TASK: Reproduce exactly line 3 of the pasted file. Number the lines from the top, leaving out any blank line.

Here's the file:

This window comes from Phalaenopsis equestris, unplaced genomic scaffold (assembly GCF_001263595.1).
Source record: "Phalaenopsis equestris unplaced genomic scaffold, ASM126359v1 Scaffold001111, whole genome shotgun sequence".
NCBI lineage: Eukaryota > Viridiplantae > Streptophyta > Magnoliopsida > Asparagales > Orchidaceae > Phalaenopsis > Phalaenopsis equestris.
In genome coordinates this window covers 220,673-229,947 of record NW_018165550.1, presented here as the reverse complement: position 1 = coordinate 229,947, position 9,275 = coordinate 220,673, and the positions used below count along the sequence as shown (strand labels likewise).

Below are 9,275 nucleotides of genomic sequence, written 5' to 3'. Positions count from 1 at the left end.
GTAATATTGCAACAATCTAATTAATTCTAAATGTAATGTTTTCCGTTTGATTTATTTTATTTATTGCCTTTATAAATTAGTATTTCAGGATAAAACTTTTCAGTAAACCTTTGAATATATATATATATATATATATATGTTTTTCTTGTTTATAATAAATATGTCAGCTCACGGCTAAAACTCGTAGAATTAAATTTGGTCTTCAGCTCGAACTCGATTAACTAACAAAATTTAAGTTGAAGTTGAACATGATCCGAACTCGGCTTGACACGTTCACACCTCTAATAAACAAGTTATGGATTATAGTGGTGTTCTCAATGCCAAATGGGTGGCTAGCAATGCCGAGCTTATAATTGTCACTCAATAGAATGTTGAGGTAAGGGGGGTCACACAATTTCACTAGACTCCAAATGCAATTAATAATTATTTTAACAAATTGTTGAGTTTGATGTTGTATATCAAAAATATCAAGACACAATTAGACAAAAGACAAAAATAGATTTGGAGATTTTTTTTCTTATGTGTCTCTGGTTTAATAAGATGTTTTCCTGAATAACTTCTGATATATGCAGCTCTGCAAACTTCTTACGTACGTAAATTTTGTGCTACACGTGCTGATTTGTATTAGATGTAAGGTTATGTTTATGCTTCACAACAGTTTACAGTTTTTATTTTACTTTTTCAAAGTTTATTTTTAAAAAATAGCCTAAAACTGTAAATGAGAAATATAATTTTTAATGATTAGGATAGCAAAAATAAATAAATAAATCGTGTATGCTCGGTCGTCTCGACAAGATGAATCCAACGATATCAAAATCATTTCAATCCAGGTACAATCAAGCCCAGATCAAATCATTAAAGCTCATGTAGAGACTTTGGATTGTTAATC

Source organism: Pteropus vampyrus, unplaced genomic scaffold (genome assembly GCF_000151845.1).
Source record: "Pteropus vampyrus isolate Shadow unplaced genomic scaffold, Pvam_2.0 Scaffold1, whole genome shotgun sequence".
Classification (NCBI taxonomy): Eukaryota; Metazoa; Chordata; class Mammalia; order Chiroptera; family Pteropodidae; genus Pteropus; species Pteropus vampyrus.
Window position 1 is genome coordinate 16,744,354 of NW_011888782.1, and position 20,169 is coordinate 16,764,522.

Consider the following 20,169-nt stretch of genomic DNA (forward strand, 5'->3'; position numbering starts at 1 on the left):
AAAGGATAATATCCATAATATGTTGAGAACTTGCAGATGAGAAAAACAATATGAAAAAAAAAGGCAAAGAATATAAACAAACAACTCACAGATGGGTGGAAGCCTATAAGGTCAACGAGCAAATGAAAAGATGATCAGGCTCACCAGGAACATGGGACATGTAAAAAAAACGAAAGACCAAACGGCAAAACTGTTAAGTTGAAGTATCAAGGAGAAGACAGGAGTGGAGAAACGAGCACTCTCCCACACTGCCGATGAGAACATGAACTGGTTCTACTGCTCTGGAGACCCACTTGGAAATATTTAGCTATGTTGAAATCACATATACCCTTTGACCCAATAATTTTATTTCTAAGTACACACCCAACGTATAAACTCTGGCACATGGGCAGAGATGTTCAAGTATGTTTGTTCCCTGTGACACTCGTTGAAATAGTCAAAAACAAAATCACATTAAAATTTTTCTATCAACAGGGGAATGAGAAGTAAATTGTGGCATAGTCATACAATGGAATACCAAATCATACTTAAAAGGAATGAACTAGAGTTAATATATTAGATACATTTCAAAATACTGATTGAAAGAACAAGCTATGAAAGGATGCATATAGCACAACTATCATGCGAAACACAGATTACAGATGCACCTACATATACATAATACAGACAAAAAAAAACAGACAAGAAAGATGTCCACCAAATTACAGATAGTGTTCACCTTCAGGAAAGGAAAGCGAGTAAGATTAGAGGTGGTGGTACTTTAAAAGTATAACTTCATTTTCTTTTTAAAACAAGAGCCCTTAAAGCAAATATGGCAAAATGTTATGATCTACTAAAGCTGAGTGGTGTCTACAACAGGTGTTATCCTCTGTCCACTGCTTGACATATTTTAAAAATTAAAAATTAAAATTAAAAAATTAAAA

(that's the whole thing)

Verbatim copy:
NCBI lineage: Eukaryota > Viridiplantae > Streptophyta > Magnoliopsida > Asparagales > Orchidaceae > Phalaenopsis > Phalaenopsis equestris.